7 of the Most Powerful Ways to End Your Presentation
Opening your presentation is only half the battle.
What’s equally as important is making an impact with the ending of your presentation and making those last words count.
The last thing you want is to deliver an amazing opening, engage your audience throughout and then suddenly they switch off and lose interest with the dreaded ‘Questions?’ slide at the end.
We're about to let you in on how to avoid this.
We know you want to leave a lasting impression on your audience. Well, here are some powerful ways you can end your next presentation...
- Tell a Compelling Story
- Add a Call to Action
- End It With a Challenge
- A Memorable Sound Bite
- Tell a Surprising or Unusual Fact
- Summarise Your Messaging
- Finish With Enthusiasm
1. Tell a Compelling Story
This works nicely if you’ve already planted the seeds of a story early on. It’s a powerful tool and a great way to bookend your presentation neatly.
Just try not to tell a brand new story at the conclusion of your presentation.
The best way to deliver this is to tell the beginning of your story at the start of your presentation and tell your audience you’ll get back to it later. Deliver the rest of your presentation before revisiting and concluding your story so you come full circle.
If it’s compelling, you can be sure your presentation and the main message have really hit the mark.
2. Add a Call to Action
Although the point of your presentation is to share important information, you also want people to do something with that information. To do that, think about ending your presentation with a clear and concise call to action (CTA). Anything which motivates, inspires or empowers your audience is a good CTA to include.
Try this out by starting your next presentation with some negative emotions which suggests how bad things could be if the audience doesn’t take action. Then at the conclusion, end it with some positive emotion and show how amazing things could be if the audience does take action.
You’ve given plenty of value, but don’t let it end there. A CTA ensures the audience will get even more value long after your presentation ends.
3. End It With a Challenge
This links with the CTA in the sense that you want the audience to take action. Depending on the type of presentation or the messaging involved, a powerful way to end it is to challenge your audience to do something that day. A key to this is to motivate your audience and make them feel valued throughout.
If you can connect with your audience and challenge them, they’ll feel more empowered to take action.
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4. A Memorable Sound Bite
A short, memorable sound bite is the perfect attention magnet. Attention spans are now shorter than ever so it’s an ideal way to cut to the core of your main message right off the bat. Take some time to plan your sound bite and how you can distil it down to a crisp statement.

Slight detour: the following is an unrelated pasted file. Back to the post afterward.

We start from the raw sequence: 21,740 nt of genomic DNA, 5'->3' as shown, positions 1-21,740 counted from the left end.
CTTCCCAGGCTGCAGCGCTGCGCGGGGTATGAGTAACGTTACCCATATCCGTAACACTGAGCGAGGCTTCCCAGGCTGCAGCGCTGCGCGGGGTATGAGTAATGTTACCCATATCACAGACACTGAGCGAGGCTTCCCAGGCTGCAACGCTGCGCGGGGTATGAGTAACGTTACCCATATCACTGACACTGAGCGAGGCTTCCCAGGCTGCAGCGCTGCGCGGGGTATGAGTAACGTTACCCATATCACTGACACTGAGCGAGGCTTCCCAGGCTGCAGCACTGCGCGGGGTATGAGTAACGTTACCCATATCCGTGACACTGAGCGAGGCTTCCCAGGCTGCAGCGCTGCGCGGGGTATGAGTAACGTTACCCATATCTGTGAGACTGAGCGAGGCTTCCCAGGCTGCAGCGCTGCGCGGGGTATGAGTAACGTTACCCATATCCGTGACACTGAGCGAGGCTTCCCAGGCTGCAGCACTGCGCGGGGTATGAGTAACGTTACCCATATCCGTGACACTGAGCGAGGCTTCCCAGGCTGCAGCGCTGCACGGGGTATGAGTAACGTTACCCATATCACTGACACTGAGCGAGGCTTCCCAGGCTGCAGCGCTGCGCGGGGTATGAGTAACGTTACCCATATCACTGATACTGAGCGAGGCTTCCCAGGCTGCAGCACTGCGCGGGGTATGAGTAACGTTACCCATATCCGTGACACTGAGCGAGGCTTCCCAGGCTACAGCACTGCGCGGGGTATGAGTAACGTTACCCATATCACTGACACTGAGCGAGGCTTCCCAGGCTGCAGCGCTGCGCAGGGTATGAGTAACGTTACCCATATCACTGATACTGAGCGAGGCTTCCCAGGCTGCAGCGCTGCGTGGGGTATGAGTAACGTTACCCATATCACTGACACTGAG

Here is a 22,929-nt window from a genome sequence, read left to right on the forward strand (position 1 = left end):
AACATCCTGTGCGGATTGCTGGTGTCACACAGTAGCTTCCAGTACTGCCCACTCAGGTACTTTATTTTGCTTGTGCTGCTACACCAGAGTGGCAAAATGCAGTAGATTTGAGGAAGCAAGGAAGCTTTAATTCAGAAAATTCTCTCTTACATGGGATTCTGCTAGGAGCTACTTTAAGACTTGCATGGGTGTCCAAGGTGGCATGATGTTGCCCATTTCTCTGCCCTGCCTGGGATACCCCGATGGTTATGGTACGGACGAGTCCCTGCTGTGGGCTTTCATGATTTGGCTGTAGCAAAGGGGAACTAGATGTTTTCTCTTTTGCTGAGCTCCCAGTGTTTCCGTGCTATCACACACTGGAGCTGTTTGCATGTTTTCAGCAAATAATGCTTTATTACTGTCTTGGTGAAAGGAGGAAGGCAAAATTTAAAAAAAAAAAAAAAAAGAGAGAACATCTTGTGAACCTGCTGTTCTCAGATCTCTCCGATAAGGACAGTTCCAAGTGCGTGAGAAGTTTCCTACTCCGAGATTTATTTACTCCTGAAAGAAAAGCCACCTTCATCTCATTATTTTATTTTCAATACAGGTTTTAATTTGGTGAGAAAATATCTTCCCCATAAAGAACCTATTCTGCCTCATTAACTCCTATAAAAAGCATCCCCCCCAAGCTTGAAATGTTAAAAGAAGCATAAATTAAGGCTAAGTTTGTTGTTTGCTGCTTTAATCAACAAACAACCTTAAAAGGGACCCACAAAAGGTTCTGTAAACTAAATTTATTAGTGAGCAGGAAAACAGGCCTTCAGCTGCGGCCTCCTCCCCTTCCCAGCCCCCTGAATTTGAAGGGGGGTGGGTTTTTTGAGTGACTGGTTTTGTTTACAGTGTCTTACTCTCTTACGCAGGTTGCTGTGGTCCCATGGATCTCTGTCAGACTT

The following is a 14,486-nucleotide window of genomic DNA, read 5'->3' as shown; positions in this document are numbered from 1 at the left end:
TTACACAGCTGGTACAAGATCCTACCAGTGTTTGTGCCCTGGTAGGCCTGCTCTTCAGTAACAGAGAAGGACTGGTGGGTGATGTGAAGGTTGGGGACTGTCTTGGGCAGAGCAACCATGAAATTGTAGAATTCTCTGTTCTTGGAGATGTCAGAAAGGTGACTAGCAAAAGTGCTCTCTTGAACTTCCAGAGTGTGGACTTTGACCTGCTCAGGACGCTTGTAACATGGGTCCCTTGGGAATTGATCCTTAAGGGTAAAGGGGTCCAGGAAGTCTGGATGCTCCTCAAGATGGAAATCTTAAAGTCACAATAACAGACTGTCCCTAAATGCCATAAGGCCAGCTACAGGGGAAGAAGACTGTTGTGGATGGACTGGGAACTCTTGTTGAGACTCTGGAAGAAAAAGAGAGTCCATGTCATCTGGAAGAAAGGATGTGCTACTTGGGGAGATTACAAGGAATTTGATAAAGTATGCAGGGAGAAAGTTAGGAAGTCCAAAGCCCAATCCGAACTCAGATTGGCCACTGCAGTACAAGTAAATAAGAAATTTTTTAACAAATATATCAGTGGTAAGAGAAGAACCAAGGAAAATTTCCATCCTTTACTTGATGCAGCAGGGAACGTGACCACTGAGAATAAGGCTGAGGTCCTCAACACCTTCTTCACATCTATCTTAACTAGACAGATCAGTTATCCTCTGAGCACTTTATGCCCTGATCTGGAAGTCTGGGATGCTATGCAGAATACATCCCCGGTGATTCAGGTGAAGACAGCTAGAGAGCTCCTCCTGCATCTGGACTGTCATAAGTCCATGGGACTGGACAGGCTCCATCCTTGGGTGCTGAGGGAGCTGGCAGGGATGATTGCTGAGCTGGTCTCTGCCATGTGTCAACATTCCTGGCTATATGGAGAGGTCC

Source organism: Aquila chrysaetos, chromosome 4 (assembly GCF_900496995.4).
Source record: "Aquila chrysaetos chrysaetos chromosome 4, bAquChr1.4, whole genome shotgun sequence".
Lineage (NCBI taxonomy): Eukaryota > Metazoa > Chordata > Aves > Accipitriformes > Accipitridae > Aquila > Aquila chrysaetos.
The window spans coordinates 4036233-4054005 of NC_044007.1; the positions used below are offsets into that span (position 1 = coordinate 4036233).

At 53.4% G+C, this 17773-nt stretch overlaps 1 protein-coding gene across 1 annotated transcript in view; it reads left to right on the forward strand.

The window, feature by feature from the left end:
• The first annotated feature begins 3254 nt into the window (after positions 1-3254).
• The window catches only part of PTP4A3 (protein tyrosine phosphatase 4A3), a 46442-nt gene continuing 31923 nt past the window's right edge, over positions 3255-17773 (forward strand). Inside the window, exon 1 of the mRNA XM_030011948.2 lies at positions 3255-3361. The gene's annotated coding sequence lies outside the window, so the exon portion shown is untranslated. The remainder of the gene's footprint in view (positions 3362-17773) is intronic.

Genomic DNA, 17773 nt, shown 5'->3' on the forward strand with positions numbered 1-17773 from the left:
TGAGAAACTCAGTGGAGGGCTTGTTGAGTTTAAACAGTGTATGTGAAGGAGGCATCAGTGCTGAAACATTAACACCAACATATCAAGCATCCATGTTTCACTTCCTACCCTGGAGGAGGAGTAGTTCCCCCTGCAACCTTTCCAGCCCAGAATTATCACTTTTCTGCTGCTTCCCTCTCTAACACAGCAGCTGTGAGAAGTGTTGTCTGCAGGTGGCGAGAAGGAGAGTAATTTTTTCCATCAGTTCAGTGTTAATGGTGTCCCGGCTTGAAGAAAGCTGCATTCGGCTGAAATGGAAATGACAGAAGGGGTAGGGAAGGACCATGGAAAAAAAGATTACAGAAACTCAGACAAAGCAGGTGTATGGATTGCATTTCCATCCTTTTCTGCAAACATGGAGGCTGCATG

If it’s authentic, sounds like you and accurately condenses the main point of your presentation, your audience will remember it.
5. Tell a Surprising or Unusual Fact
To take your audience by surprise or get them thinking, try revealing an unusual fact to reinforce your message. Whether it’s a statistic or a statement, delivering it at the end shows why taking action is a good idea.
If it’s a compelling fact, it keeps people engaged, gets them thinking and persuades them to think about the points you’re trying to get across. That’s much better than an ordinary ending.
6. Summarise Your Messaging
If you’re using a visual presentation, then a ‘thank you’ slide doesn’t really help an audience as there’s no real value there. You could say ‘thank you’ verbally which is a good way to make it clear you’ve finished. Instead, think about using a summary slide showing all of your key points.
Use bullet points, make it easy-to-read and you’ll have your audience engaged. Don’t be surprised if you see people jotting some notes down or taking pictures either. These takeaways are crucial to ensure nobody misses your message.
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7. Finish With Enthusiasm
It’s completely natural to feel a little drained at the end of your presentation. You probably felt a lot of adrenaline or even nerves at the beginning but try not to show your audience the excitement has worn off.
Your audience needs to feel you’re enthusiastic from beginning to end, especially if somebody does ask you a question. If you’re not enthusiastic, why should your audience be? The positive energy you bring will rub off on others in the room.
The fact you’re looking on improving your presentation's ending is already a good start. But if you feel like you need more help and guidance on how to do better in meetings and public speaking, check out our communications handbook.
Make Every Presentation Ending Powerful With Our Handbook
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